‘Smaller’ Hard Diving Bass Lures – Why I’ll always have some with me...

Posted by Marc Cowling (South Devon Bass Guide) on 19th May 2018

I wrote a piece last year that posed the question - is there an optimum size and shape of bass lure? Primarily, I discussed the advantages of using smaller lures in the 80-100m size - such as less wind resistance (meaning longer casts), that some would dive shallower or be easier to ‘work’, in addition to them generally being slightly cheaper than their larger counterparts. There are disadvantages too, ranging from the increased possibility of bass completely inhaling the lure (deep hooked) to stability issues in more turbulent seas. However, in this post I want to elaborate on why I think they should have a place in your lure collection.


It is a well known fact that bass will attempt to ‘stun’ and ‘slash’ at their prey (including your lure) with their razor sharp gill plates. Mackerel, sandeels, sprat and anything that is fast moving (most things admittedly if they’re about to be eaten!) will often succumb to this brutal act so typical of the predatory bass.

My view at the time I wrote the original post (due to the increased bite - hook-up -fish successfully landed ratio) was that bass appeared to be more inclined to positively attack and ‘gulp down’ a smaller item/lure -rather than hit it without being fully committing or looking to initially maim it... A recent event has cemented that belief.

The only bass I have caught so far this season on a hard diving lure (all the rest have been on either a needlefish or soft plastics) taken on the diminutive Maria Squash F95.

Unusually quiet

Very interestingly, a recent client of mine was fishing a venue in conditions that I would consider as absolutely perfect for that mark, and where I have caught a lot of bass. With a light onshore wind, moderate water clarity, some swell creating a lot of white water and with the tide flooding strongly I was expecting his rod to hoop over at any second - but it just didn’t happen.

Late in the session I spotted a dozen 6” sized mullet in a gully behind us - pure bass fodder! Therefore, I had asked him to attach a shallow diving, decent casting hard lure in the form of an IMA Komomo SF125 in the Makoiwashi pattern in an attempt to match what the bass might have been looking for. Despite the relatively rough sea conditions the lure could easily be cast right into the ‘zone’ and looked fantastic on the retrieve - the shimmering flanks and lovely waggling visible 20cm under the surface and just screaming to be hit!

About 15 minutes before the end of the session, upon swinging the lure out of the water my client noticed a ‘fish scale’ that had impaled itself on the treble hook - not an entirely unusual occurrence of course. We studied it and came to the conclusion that it was most likely a mullet scale based on the fact he’d hooked a mullet through the back (and landed it) on a lure the previous evening and that we’d seen some big ones cruising around in front of us. Another consideration was that he’d felt no obvious ‘jolt’ or ‘knock’ through his lure rod meaning that in all probability he’d simply brushed another mullet rather than a ‘slashing’ bass leaving its hallmark - how wrong I was...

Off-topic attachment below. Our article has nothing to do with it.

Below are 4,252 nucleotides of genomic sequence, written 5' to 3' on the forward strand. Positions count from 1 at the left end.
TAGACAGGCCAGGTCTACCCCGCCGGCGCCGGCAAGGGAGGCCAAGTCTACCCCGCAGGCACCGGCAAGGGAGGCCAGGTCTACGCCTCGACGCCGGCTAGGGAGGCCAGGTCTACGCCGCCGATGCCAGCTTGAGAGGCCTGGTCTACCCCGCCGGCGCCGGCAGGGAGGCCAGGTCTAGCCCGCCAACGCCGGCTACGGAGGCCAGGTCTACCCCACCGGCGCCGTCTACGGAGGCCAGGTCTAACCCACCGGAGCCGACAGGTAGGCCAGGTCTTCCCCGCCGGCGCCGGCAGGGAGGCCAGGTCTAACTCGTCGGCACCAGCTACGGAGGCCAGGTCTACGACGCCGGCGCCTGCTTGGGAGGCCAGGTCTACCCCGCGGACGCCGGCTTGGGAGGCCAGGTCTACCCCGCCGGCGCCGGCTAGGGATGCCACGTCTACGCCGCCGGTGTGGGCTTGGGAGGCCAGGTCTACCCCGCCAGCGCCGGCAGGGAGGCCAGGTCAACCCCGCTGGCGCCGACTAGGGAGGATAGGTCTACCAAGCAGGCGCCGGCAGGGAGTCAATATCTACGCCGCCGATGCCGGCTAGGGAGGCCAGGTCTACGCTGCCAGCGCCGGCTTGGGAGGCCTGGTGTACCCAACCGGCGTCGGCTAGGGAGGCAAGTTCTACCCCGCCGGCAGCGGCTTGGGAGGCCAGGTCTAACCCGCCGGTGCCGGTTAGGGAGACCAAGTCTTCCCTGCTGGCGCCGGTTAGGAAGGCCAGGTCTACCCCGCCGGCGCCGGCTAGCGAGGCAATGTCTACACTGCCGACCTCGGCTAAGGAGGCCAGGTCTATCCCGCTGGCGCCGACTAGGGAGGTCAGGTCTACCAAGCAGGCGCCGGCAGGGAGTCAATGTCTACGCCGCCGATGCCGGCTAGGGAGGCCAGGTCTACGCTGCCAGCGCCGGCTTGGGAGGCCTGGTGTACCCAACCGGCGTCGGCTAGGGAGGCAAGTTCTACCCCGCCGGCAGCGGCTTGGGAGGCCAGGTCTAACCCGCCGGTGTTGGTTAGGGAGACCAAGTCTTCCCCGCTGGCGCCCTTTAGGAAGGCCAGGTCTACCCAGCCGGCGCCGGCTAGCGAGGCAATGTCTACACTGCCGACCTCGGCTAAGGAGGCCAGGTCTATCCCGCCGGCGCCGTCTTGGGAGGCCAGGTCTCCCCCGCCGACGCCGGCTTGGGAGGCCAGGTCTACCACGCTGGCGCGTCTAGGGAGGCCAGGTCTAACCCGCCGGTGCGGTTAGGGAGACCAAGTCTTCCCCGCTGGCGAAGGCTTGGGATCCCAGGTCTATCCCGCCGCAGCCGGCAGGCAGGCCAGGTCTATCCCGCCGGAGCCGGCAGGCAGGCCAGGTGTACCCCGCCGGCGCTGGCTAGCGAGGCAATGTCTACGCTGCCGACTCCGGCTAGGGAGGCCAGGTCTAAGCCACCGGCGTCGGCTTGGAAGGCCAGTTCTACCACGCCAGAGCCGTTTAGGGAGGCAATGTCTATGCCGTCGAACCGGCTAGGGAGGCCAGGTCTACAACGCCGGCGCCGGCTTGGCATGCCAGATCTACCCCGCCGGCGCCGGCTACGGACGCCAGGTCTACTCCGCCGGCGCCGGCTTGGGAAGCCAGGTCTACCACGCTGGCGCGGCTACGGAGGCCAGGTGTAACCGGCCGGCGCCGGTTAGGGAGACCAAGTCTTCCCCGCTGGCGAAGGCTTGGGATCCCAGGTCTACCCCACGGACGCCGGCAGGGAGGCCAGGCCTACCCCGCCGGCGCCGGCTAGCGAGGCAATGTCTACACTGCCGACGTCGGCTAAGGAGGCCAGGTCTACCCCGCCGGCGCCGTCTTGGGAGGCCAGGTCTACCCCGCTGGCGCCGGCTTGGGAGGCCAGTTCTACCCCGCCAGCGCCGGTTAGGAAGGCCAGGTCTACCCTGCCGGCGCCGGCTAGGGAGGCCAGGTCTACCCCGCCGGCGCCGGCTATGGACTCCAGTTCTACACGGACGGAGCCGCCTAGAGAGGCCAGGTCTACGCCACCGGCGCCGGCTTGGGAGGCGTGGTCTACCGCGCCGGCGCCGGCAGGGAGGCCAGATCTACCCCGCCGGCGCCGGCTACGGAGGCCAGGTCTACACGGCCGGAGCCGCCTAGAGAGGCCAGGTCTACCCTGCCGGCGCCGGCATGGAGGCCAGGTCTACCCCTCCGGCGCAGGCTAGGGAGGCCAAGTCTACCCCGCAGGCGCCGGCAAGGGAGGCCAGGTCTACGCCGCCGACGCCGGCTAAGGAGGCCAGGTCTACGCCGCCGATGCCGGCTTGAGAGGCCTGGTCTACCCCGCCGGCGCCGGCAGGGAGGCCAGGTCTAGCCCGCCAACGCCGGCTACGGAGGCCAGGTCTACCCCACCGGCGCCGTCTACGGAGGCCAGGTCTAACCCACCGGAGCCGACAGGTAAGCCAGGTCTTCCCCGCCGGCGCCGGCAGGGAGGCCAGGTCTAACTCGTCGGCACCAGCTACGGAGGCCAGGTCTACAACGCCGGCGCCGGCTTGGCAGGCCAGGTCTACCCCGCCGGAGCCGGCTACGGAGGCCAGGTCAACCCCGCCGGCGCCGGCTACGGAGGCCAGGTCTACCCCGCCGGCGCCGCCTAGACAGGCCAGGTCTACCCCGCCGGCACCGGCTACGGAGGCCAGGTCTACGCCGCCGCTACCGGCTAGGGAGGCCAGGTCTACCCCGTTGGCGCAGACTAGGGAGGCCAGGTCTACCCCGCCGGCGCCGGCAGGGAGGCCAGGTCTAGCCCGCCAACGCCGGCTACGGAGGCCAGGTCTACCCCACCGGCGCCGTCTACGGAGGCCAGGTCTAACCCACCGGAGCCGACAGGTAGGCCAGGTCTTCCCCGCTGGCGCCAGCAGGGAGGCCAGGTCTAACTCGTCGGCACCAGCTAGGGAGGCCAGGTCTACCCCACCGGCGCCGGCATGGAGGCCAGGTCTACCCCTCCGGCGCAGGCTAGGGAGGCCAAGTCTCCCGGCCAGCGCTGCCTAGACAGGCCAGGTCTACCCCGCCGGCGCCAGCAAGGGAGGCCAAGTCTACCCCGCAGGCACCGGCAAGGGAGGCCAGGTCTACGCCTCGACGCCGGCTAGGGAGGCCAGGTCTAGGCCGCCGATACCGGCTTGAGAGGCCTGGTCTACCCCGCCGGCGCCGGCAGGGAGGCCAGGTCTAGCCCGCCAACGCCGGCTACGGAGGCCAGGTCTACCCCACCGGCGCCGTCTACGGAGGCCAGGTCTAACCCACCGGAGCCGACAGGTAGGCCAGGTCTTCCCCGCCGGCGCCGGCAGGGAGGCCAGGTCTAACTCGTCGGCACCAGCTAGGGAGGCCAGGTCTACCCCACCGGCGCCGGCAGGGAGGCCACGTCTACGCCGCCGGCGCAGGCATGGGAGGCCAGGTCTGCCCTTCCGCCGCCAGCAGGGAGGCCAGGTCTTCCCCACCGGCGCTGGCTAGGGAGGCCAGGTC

Well, well

A couple of days later, I received an email from my new friend. Unbeknown to me, he’d kept the scale and had thoroughly interrogated it,whereby it was confirmed as a bass scale from just behind the gill area, with four growth rings present. This suggests the fish was four years old probably weighed around 1 ½ lb.

Well, well. I am happy to admit that I have learned another valuable lesson - not to assume. As if I’d changed his lure over to something smaller then maybe, just maybe my client would have caught one in the final minutes of his session...

Small hard bass lures I use

‘Smaller’ hard bass lures I take fishing with me are:

With the water temperature about to rise rapidly in the coming weeks, the metabolism of a bass will increase in tandem with this. Add in greater numbers of bait fish, especially those all important staple food source, the sandeel, and what you’ll find is that the bass will be more willing to chase lures at mid-water level and ‘chasing things down’ so to speak.

So if you feel a knock on the rod tip during the retrieve that you know isn’t a rock, then my guess is that it’s a bass attempting to stun it - this is when utilising that smaller lure might just enhance your chances of catching you one above the standard 120-130mm size hard diving lure.

Marc Cowling is a successful bass fishing guide, specialising in catching them on lures from the South Devon shoreline.